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August 20, 2006
Percy Sonn, the ICC's ever-entertaining president, regaled the media for nearly 45 minutes after his arrival in Colombo, but the sense of humour was conspicuously absent when it came to his views on South Africa's withdrawal from the tri-nation series that also involved India and Sri Lanka. With the ensuing three-match series between Sri Lanka and India also on the verge of being cancelled, Sri Lanka Cricket is in disarray and looking at a considerable sum in the red.
Sonn, who broke the ice by speaking of his love of the country, trips up north to see the elephants and the efficacy of the local oils, invoked the spirit of cricket when he spoke of South Africa's withdrawal from the tour. "It's always disappointing when cricket is called off," he said. "The spirit of cricket is also about a commitment to play even under the worst circumstances."
There was a chuckle or two when he spoke of his experiences managing a team in the townships - "On a Friday night, I'd have to beat up people to keep them sober for the next day. Some days, if we didn't have enough players, we'd fill in with school boys."
Sonn went on to state that it was now for Sri Lanka Cricket and Cricket South Africa to sit together and decide when the matches could be played. He said that the issue would only be presented before the Dispute Resolution Committee if both countries couldn't come to an agreement on the matter.
While admitting that security was a touchy subject, Sonn stated that cricket had to live with ground realities. 'The world we live in is an imperfect place," he said. 'Every country has some issues. The place where I was born is often referred to as the crime capital of the world, but I have never felt that way. I feel as safe there as I do here.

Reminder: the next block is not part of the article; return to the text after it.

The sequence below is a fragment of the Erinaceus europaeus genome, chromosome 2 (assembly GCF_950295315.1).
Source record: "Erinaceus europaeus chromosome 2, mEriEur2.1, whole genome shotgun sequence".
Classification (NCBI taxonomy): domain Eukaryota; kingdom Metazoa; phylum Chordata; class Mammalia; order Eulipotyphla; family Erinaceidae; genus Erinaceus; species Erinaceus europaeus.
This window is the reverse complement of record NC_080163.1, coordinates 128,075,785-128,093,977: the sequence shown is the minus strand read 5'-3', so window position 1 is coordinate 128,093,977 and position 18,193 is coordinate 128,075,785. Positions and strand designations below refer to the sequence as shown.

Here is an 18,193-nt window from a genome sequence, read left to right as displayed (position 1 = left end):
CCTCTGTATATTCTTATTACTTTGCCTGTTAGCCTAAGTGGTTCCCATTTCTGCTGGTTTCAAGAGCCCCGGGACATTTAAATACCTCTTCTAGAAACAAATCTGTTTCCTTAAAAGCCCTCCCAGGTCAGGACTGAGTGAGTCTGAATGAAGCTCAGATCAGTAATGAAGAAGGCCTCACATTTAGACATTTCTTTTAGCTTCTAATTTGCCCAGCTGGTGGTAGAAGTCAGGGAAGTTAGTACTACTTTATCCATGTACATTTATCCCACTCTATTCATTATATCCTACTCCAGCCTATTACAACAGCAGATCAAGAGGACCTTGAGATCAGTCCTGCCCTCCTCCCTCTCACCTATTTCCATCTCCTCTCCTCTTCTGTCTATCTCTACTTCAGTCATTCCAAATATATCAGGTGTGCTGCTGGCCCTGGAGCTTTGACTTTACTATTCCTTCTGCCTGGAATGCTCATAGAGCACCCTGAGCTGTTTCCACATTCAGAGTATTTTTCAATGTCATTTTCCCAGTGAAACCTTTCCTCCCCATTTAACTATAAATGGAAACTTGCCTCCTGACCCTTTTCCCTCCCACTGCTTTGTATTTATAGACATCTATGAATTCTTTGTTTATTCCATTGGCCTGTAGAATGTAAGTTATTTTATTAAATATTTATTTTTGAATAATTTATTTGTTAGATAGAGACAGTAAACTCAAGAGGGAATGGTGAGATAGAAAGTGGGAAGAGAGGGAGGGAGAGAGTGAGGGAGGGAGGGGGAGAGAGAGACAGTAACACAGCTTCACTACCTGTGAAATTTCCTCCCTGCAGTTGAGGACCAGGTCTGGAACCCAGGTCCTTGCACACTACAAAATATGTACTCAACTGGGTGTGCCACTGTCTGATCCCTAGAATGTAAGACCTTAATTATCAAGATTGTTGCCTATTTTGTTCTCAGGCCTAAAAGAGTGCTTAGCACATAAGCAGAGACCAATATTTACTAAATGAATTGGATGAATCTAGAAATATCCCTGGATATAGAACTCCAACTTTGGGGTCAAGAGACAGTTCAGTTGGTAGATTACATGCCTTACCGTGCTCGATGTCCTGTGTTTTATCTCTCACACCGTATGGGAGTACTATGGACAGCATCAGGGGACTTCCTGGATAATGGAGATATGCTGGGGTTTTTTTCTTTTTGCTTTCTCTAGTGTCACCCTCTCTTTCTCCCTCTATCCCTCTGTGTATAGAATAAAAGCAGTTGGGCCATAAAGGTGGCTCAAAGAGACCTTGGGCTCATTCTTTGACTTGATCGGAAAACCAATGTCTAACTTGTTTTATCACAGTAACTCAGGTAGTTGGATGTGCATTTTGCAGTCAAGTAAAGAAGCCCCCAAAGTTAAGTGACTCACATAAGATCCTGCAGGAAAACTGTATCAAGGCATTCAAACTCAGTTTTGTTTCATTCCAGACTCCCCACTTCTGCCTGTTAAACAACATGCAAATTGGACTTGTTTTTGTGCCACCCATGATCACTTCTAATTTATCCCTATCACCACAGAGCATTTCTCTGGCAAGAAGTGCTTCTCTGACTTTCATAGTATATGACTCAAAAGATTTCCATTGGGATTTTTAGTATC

"We in the cricketing family have to make the most of the situation and look to play at all times. We must go out of our way to ensure that the spirit of cricket overrides all the diversities in our cultures."
Sonn spoke of how the 1995 Rugby World Cup in South Africa had helped bring the country together, and also alluded to Pakistan's tour of India in 1999, with the two countries on the verge of another war, as examples of how sport could have a positive effect on life.
With the ICC's own tournament, the Champions Trophy, due to be held in India in October-November, Sonn said that every precaution had been taken on the security front. "It will be a feast of cricket," he said. "We have an opportunity to create the best of cricket in India, a country where everyone watches the game."
He said that his reaction had been one of "deep disappointment" when he learnt of South Africa's decision to leave Sri Lanka. "It's not for the ICC to judge the South African decision," he said, before going on to add that if all countries were amenable to the idea, the ICC might consider making the security assessment themselves, rather than leaving the responsibility to private agencies.
He said that the decision to ask for an independent opinion, in the wake of South Africa's own security team declaring Colombo unsafe, was part of ICC protocol, put in place after South Africa had dithered prior to their tour of Pakistan in late 2003. He said that Sri Lanka Cricket would have to calculate their losses and then talk to South Africa about rescheduling the matches within the framework of the Future Tours Programme.
The man who was president of the United Cricket Board of South Africa during the last World Cup, laughed when asked what security arrangements had been made for his visit. "They're so efficient that I don't see them," said Sonn with a chuckle. And when someone enquired whether he felt safe where his countrymen had not, he smiled and said: "I'm from Cape Town. We are different."
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